1. What’s your story? Where are you from?
I’ve lived most of my life in England and it’s where I was born but my parents are from Scotland. I live in London now and I love this city – it’s so full of all kinds of culture and fascinating history and there are loads of free galleries and museums for a freelancer to go to for inspiration, when needed.
2. Tell us about your aesthetic.
I’m still kind of figuring it out and maybe always will be. In truth, I’m a bit less interested in a specific aesthetic than in the ideas it serves as a vehicle for. That said, I seem to use a lot of colour and I have a fondness for symmetrical compositions that centre a character as hero of the piece, almost as in religious icons or classical portraits.
3. What is your favourite medium and why?
I like working digitally. I just really enjoy the versatility of creating using Photoshop. I need to be able to easily adapt a piece of work as I go along; for me, it’s part of the process to try things out and see what’s working or not. Digital is a really flexible and convenient medium for that type of process.
4. What is your artistic process like?
For example, on an editorial illustration I’ll first research my subject – image search on related themes and any strong visual ideas I already have, then work up some rough sketches, usually drawing out the same concept a few times to get it right. Next, I scan my sketch in and then work over the top of it, using vectors in Photoshop to block out shapes. As I go along, I’ll add gradients or texture where I think it works, trying things out as I go. I usually have an idea about colour too, when I begin, but it might change as I build up the illustration.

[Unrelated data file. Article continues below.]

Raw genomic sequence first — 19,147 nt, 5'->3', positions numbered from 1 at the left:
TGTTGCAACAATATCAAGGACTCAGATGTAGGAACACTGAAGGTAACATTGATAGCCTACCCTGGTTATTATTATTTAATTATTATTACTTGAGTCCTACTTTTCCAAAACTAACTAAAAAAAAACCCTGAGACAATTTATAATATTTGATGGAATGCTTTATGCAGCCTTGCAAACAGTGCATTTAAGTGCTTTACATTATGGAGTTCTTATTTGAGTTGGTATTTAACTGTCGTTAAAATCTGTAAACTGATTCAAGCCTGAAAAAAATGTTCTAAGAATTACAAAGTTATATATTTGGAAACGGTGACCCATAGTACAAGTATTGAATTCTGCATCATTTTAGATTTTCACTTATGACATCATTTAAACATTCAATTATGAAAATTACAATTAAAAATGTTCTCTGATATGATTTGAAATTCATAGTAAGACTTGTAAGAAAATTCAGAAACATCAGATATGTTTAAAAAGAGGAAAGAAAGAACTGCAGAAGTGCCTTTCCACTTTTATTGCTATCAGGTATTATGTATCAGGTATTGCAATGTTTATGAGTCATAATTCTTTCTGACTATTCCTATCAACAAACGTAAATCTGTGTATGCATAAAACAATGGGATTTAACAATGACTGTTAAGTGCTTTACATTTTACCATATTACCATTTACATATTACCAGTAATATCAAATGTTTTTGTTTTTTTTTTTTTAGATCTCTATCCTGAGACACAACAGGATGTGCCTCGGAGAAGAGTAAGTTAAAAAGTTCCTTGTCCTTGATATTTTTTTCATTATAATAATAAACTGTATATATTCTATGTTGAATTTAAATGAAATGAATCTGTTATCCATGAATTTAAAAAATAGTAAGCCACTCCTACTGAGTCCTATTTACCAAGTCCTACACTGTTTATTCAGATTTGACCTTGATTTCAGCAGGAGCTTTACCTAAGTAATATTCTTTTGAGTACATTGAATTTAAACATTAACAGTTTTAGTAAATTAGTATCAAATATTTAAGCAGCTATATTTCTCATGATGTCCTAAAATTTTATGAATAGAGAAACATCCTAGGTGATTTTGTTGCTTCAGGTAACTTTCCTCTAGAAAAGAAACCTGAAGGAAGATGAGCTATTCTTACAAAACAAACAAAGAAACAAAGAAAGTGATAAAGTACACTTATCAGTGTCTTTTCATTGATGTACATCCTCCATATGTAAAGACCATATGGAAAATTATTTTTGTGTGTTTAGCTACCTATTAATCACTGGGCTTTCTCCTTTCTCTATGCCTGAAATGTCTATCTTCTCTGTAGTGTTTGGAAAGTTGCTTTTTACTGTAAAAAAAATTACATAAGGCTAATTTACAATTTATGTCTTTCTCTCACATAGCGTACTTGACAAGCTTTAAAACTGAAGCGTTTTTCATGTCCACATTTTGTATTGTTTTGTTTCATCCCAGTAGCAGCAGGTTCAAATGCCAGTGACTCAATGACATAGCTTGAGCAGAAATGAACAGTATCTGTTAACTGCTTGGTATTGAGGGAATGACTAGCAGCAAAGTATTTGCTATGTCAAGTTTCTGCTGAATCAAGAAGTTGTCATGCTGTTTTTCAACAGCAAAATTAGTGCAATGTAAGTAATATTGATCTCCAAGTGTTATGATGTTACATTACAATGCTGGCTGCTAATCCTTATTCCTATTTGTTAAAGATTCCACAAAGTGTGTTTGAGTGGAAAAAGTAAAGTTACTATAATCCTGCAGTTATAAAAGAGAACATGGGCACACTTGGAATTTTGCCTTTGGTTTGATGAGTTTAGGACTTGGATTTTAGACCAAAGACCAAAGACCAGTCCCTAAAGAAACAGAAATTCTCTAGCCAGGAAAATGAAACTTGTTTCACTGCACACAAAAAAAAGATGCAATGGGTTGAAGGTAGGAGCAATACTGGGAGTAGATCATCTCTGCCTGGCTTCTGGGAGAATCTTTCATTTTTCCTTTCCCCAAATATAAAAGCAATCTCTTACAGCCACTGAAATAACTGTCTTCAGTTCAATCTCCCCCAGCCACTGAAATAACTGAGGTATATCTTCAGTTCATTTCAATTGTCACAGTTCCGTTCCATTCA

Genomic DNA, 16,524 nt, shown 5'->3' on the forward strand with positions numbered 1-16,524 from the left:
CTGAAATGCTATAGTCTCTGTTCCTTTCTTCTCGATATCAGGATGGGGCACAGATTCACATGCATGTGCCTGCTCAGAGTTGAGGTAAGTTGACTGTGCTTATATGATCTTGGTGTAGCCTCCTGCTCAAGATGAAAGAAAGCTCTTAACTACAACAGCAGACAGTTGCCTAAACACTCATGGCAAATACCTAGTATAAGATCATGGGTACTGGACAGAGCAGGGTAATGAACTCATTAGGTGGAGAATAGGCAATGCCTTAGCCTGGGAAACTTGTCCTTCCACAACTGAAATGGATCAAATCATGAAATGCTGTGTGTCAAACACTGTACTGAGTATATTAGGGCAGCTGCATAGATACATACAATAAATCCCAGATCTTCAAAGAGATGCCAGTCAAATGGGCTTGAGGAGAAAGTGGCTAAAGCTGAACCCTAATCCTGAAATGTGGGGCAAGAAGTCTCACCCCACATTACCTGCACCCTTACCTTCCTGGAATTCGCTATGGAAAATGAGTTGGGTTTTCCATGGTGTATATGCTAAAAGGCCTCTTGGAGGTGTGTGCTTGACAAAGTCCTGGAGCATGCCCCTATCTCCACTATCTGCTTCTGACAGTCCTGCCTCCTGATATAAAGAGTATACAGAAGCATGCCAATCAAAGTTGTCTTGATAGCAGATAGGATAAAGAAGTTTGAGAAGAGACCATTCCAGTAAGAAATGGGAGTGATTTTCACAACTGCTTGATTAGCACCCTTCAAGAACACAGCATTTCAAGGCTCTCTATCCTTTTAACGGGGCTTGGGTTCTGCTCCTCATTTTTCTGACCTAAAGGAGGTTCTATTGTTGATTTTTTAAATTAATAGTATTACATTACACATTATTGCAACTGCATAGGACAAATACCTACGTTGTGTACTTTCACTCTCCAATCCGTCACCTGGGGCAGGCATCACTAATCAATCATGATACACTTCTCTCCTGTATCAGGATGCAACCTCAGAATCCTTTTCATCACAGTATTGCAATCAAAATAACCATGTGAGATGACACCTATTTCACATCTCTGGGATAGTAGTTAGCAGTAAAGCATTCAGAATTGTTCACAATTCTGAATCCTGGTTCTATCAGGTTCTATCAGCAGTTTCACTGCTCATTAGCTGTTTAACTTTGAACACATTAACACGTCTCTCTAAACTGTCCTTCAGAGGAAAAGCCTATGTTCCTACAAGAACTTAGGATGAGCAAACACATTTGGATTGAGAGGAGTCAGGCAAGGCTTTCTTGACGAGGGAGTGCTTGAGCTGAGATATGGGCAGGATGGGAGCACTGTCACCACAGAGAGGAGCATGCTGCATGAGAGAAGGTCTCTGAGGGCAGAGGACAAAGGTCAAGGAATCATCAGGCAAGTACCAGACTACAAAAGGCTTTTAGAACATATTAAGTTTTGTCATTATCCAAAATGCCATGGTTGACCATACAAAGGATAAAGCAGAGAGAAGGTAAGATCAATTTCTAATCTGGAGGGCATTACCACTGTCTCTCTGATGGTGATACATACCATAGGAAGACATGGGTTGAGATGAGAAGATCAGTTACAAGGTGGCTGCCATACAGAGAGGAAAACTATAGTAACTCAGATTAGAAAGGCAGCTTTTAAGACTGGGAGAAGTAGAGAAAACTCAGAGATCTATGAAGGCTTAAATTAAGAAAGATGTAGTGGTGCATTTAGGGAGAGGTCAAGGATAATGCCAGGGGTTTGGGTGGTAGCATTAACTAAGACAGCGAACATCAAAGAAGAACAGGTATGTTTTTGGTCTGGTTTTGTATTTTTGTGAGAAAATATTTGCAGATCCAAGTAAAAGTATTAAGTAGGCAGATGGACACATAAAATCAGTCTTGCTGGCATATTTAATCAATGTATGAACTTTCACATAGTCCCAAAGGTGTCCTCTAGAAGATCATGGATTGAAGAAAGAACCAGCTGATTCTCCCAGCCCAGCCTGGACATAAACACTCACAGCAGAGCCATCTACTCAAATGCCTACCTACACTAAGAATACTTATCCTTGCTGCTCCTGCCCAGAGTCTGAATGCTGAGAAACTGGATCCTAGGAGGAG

5. Who and/or what inspires your work?
People I’m inspired by – Angela Carter, Haruki Murakami, René Magritte, Remedios Varo, Jorge Luis Borges, Gabriel Garcia Márquez, Hayao Miyazaki, Tove Jansson, Ursula Le Guin. I think it’s fair to say I’m drawn to fantastical and surreal imagery. I like things that have the quality of belonging to a dream.
6. What role does art play in your life? How does it change the way you view the world?
Art is everything. It’s a way to connect ourselves to a wider consciousness outside of our own narrow perspectives and it’s a way to share the ideas that are most difficult to articulate. The language of art is mystery; it let’s us catch a glimpse of the unknowable.
7. Where did you study?
An art foundation at Winchester School of Art and a graphic design degree at Nottingham Trent University.
8. Where do you see yourself in five years?
Hopefully paying my bills! But actually, I’d like to work more in animation and in editorial illustration. I’d also love to be in a position to champion for better diversity in animation and illustration – it’s something I’m very passionate about.
9. What about in ten?
I hope I can continue to develop my personal work and maybe begin to tie some of the common threads and themes into longer narratives. Maybe one day I will tell my own stories as writer as well as artist.
10. What do you hope to achieve with your art?
I hope that people will connect with it. I see art as a way of thinking, so I hope that making it will make me somehow a little wiser or at least be a good use of my time.
11. Now, tell us a little more about you as a person: what is your favourite food?
If it’s cold and raining, I love to go to a ramen restaurant, sit at the bar and eat that comforting dish.
12. Favourite book?
I love Angela Carter’s ‘The Bloody Chamber & Other Stories’, in which she draws out the essence of traditional fairy tales to create her own extraordinarily potent stories, which often turn the original material completely upside down and inside out.
13. Favourite genre of music?
I really enjoy a lot of different music. Right now, I’m hooked on Janelle Monae’s ‘Dirty Computer’ but also Deafheaven’s ‘Ordinary Corrupt Human Love’. Shout out also to U.S. Girls and Dessa.
14. What are your hobbies?
I started running a couple of years ago and that’s become a thing that I do. I’m trying to run The Great South Run every year if I can.
15. If you weren’t an artist, what would you be?
I think I would have tried to be a writer of some sort. A journalist, perhaps. I’m very interested in politics and understanding the world that we live in and in exploring ways that things could be improved.